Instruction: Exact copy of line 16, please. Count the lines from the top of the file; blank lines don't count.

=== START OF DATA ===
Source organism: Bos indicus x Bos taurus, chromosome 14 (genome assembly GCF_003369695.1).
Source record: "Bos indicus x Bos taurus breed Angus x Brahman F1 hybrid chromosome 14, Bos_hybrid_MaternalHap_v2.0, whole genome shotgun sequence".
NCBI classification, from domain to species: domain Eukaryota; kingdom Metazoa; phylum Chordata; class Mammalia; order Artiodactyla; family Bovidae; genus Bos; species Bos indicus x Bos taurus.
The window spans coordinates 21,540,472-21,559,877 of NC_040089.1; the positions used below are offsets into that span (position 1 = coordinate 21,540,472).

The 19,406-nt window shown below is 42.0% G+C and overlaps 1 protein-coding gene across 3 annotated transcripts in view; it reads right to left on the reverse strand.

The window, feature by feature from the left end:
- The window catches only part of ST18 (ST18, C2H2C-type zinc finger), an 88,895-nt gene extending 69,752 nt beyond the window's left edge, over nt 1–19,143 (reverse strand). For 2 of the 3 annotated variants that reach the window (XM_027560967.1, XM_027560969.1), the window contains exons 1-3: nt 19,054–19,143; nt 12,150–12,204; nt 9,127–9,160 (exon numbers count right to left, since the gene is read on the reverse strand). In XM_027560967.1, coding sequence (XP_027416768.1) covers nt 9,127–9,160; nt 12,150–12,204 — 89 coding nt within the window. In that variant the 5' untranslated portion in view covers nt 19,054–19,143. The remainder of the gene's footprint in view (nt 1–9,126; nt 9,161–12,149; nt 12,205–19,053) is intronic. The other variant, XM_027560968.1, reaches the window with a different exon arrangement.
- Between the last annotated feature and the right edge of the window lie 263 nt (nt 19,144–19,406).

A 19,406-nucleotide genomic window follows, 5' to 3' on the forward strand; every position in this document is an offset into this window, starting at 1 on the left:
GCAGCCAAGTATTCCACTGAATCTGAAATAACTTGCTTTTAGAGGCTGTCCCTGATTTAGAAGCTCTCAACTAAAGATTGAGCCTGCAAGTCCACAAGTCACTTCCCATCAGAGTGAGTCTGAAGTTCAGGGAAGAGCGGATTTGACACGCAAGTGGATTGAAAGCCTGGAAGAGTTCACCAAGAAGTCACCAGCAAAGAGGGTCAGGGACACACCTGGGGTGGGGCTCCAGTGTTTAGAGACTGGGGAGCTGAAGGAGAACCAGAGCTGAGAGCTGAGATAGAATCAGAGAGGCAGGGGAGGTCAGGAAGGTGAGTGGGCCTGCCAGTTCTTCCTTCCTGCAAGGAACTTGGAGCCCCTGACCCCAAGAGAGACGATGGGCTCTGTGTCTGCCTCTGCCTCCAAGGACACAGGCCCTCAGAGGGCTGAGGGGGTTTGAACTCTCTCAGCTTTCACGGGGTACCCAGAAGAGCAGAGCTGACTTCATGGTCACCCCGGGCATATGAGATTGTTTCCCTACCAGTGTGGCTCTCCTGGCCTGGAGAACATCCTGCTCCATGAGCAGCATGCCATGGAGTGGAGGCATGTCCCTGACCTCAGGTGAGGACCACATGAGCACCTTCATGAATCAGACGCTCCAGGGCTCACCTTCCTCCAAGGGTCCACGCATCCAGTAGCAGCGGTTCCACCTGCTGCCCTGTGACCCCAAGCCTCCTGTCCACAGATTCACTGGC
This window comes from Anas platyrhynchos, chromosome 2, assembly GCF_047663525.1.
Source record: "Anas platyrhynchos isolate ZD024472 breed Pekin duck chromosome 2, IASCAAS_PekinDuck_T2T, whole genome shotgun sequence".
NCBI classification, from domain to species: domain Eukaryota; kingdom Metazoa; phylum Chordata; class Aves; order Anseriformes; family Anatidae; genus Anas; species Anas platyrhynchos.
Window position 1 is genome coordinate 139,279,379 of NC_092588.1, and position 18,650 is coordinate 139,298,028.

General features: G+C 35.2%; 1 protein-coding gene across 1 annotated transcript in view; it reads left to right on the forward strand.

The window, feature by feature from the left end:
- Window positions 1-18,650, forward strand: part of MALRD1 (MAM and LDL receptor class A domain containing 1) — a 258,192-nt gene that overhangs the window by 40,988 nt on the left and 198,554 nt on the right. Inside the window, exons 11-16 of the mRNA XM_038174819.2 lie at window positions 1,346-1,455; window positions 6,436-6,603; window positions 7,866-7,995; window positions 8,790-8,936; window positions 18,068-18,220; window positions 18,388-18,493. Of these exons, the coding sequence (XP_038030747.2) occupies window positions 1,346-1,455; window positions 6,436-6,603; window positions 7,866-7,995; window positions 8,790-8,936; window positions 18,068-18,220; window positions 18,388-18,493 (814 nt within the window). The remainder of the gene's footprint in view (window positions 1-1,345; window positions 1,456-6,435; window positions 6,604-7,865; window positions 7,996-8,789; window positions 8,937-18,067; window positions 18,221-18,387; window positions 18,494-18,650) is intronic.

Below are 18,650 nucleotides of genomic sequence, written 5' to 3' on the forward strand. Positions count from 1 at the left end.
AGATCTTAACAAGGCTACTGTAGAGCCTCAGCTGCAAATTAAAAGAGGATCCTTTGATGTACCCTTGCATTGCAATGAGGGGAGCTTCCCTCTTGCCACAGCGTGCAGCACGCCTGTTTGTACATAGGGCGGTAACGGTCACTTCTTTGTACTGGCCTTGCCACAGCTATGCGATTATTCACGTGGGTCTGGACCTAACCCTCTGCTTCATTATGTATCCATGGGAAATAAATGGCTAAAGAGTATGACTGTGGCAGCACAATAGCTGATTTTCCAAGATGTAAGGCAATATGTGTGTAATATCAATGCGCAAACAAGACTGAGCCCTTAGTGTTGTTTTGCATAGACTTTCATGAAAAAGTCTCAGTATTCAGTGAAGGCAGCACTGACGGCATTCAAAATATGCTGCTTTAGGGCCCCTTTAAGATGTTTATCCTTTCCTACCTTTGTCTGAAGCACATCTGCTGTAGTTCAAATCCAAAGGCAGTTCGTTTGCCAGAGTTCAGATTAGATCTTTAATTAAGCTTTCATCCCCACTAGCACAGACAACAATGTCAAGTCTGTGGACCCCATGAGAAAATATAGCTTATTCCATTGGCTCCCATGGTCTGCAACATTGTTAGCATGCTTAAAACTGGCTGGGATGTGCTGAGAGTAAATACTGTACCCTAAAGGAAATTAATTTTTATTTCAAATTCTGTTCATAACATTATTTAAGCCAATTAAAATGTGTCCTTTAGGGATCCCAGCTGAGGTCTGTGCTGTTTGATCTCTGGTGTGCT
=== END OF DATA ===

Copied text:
The window, feature by feature from the left end: